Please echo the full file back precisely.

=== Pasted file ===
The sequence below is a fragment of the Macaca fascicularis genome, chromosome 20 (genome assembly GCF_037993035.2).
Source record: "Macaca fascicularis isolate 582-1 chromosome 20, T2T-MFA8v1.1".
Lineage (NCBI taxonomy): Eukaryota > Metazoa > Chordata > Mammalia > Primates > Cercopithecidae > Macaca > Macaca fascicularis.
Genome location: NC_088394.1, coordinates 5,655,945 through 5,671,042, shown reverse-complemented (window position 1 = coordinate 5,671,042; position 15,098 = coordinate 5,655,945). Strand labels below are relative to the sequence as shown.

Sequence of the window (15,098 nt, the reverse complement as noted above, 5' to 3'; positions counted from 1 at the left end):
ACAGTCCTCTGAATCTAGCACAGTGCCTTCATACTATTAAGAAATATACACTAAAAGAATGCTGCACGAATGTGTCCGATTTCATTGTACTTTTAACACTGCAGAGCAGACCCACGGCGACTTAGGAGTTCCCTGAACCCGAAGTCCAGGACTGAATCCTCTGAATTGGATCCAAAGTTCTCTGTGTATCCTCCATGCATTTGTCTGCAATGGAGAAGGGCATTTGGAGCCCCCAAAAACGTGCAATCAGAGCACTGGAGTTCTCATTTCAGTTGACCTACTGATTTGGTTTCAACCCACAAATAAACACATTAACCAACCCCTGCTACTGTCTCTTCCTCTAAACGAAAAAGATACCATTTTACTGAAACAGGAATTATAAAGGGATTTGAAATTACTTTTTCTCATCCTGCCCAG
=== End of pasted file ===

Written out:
The sequence below is a fragment of the Macaca fascicularis genome, chromosome 20 (genome assembly GCF_037993035.2).
Source record: "Macaca fascicularis isolate 582-1 chromosome 20, T2T-MFA8v1.1".
Lineage (NCBI taxonomy): Eukaryota > Metazoa > Chordata > Mammalia > Primates > Cercopithecidae > Macaca > Macaca fascicularis.
Genome location: NC_088394.1, coordinates 5,655,945 through 5,671,042, shown reverse-complemented (window position 1 = coordinate 5,671,042; position 15,098 = coordinate 5,655,945). Strand labels below are relative to the sequence as shown.

Sequence of the window (15,098 nt, the reverse complement as noted above, 5' to 3'; positions counted from 1 at the left end):
ACAGTCCTCTGAATCTAGCACAGTGCCTTCATACTATTAAGAAATATACACTAAAAGAATGCTGCACGAATGTGTCCGATTTCATTGTACTTTTAACACTGCAGAGCAGACCCACGGCGACTTAGGAGTTCCCTGAACCCGAAGTCCAGGACTGAATCCTCTGAATTGGATCCAAAGTTCTCTGTGTATCCTCCATGCATTTGTCTGCAATGGAGAAGGGCATTTGGAGCCCCCAAAAACGTGCAATCAGAGCACTGGAGTTCTCATTTCAGTTGACCTACTGATTTGGTTTCAACCCACAAATAAACACATTAACCAACCCCTGCTACTGTCTCTTCCTCTAAACGAAAAAGATACCATTTTACTGAAACAGGAATTATAAAGGGATTTGAAATTACTTTTTCTCATCCTGCCCAG